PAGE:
I smiled and set aside my own desire for sleep. Then I remembered that the story of The Mustard Seed was not exactly a comforting bedtime tale, but I was too drowsy to think up another tale.
   "More than two thousand years ago, in the time of Buddha, mustard was a very popular spice. It wasn't like the bright yellow stuff we put on hot dogs."
   "I hate hot dogs," Jack interrupted. "And I don't like mustard."
   "I know, I know," I said, "But many people do like it, and the point is that at that time two thousand years ago, everyone used mustard like we use salt and pepper, okay?"
   I felt Jack nod his head.
   "I'm telling you this because it's important to understand that everyone, rich or poor, at this period of time in India had mustard seeds into their homes, just as everyone has salt today," I continued. "So at this time, in a small village in India, a young mother was mourning the loss of her daughter. She was inconsolable because she loved the child so very much and she could not bear the pain. For months the mother sobbed, until one day, a neighbor took pity on her and told her a secret. 'You should seek out the Buddha,' the neighbor told her. 'Can he return my child to me?' the young mother asked. The neighbor looked at the woman and smiled. 'It is said that he knows the secret to end suffering.'
   So the young mother wiped the tears from her eyes and rushed off to find the Buddha. For the first time in months, she was filled with hope that she might be relieved from her despair. Why had she not thought of this before? Surely this wise, holy man could bring her child back to her. For days she traveled and finally she came to the village where the Buddha resided. Upon seeing him, she prostrated before him."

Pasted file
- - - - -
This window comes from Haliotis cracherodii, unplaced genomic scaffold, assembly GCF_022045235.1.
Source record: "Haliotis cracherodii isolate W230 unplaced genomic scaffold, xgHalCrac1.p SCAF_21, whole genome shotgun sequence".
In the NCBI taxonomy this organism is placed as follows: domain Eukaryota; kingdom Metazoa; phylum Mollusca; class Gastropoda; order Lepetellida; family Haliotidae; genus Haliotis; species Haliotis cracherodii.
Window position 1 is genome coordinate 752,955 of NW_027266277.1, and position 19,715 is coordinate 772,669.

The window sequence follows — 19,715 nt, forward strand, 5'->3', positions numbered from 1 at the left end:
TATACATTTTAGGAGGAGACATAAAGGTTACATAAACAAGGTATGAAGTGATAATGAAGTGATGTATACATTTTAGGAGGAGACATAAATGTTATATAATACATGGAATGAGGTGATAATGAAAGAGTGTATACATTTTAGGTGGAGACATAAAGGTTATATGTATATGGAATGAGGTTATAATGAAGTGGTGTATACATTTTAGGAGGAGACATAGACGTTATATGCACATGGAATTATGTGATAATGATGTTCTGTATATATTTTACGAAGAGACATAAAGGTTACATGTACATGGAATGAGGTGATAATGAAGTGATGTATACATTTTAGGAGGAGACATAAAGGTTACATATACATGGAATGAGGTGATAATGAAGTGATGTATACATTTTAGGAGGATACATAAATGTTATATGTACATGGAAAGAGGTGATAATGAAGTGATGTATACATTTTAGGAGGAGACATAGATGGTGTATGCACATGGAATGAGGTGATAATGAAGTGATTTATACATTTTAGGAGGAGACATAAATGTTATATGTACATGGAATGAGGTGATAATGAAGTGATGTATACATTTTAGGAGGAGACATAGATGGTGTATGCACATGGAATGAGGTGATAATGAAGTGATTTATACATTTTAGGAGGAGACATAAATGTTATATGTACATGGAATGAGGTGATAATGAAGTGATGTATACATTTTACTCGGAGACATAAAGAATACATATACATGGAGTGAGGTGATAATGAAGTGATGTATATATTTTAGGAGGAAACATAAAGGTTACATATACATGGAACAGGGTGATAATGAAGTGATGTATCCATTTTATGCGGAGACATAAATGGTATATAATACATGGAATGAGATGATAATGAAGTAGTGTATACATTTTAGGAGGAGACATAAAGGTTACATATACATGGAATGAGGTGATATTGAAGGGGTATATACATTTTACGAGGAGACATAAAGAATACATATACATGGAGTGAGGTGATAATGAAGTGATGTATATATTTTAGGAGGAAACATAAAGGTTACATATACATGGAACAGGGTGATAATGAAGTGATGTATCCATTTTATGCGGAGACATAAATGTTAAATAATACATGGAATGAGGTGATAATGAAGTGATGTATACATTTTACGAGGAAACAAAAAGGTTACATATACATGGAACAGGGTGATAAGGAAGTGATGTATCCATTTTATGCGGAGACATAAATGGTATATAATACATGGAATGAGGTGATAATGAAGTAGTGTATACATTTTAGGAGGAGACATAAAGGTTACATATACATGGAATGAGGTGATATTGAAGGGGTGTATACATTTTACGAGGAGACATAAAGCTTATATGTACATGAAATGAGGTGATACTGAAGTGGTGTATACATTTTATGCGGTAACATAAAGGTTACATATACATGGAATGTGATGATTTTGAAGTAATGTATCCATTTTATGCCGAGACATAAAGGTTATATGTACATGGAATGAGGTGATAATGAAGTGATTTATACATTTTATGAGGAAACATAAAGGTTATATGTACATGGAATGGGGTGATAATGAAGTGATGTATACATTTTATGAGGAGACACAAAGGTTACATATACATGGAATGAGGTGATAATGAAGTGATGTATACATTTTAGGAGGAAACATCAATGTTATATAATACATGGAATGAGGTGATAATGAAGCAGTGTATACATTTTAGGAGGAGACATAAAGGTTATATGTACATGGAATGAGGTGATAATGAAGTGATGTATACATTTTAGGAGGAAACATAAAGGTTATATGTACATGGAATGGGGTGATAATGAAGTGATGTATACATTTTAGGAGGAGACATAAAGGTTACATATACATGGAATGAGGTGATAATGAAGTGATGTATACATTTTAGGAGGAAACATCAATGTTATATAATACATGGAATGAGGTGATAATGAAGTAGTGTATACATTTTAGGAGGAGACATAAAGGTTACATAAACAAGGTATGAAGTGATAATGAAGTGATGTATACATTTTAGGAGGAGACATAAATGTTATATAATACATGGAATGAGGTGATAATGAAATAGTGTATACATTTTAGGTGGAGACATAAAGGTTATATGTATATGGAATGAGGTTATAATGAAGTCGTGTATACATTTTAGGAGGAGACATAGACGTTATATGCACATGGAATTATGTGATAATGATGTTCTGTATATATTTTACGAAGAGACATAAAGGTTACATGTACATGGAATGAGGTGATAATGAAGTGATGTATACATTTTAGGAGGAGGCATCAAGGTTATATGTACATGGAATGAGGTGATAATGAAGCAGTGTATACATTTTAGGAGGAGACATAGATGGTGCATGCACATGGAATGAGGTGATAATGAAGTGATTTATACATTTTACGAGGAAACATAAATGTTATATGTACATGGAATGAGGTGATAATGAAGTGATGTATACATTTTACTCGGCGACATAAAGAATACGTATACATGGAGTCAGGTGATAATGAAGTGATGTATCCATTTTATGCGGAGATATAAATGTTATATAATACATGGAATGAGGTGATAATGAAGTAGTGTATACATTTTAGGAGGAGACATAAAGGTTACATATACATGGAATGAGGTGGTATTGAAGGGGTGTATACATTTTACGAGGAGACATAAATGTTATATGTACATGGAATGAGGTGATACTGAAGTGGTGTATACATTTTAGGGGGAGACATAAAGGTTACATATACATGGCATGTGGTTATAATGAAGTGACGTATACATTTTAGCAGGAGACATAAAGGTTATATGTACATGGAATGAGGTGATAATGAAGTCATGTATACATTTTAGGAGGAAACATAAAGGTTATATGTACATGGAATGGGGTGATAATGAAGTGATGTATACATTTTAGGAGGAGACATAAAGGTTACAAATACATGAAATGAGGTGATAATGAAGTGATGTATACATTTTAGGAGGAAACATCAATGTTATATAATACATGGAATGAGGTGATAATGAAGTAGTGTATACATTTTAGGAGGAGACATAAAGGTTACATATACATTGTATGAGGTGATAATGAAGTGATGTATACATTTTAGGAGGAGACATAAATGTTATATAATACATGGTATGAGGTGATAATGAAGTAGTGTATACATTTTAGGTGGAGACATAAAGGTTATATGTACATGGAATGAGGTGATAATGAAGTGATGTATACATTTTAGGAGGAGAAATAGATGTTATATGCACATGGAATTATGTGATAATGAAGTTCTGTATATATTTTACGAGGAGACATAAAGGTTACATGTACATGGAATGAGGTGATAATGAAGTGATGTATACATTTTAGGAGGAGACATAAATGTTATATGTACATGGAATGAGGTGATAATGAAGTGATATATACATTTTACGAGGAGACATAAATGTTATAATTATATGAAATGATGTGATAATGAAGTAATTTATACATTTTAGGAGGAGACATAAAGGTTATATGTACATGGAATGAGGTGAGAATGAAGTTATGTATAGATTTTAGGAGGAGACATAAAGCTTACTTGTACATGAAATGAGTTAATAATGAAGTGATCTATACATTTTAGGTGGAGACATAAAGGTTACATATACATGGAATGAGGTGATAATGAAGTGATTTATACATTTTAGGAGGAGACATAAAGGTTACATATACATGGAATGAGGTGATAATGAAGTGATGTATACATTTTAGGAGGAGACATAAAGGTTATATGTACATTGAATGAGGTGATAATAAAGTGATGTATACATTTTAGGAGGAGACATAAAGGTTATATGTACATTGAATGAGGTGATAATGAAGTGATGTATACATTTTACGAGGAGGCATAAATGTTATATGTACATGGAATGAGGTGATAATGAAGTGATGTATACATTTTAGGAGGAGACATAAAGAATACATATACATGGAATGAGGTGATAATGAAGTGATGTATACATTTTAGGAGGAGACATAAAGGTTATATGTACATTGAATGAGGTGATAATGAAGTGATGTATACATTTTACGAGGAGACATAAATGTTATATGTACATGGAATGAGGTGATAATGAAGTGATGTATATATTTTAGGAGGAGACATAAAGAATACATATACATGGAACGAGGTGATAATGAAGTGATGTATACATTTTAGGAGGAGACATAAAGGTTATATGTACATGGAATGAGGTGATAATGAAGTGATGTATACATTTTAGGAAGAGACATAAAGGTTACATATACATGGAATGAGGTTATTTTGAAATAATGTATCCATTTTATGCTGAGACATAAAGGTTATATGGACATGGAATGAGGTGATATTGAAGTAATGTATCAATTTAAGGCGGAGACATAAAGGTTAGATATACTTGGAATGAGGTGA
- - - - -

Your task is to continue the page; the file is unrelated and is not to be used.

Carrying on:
"She pro-what?!" asked Jack. Well, at least I knew he was listening.
   "Prostrated. She knelt down before the Buddha as a sign of respect, and touched her forehead to the ground."
   "Oooh," said Jack. "Keep going. What happened next?"
   "Well, the young mother poured out her sorrow to the Buddha, explaining that her only child had passed from this life and she could not go on without her. The Buddha listened and nodded. 'Please, Master Buddha, it is said you know the way to end my suffering,' she said. 'Please help me! Can you bring my daughter back to me?' The Buddha smiled his beatific smile and took her hands in his, looking into her eyes. 'I can help you,' he said finally. 'But you must do exactly as I ask.' The mother agreed at once to follow the Buddha's instruction without question.
  'Very well,' said the Buddha. 'You must go to every single home in this village, and gather a single mustard seed from all those households who have not known death and experienced it's pain and loss. Bring me one mustard seed and I will restore your happiness.' 'Of course!' said the young mother. 'I will begin right away and return with what you request.' She clapped her hands thinking of how easy it would be to find a single mustard seed among all these homes in this large village. Surely it would not be long before she was reunited with her daughter, happy again. And so she set off, going from house to house, asking everyone she met if they had experienced the pain and loss of death.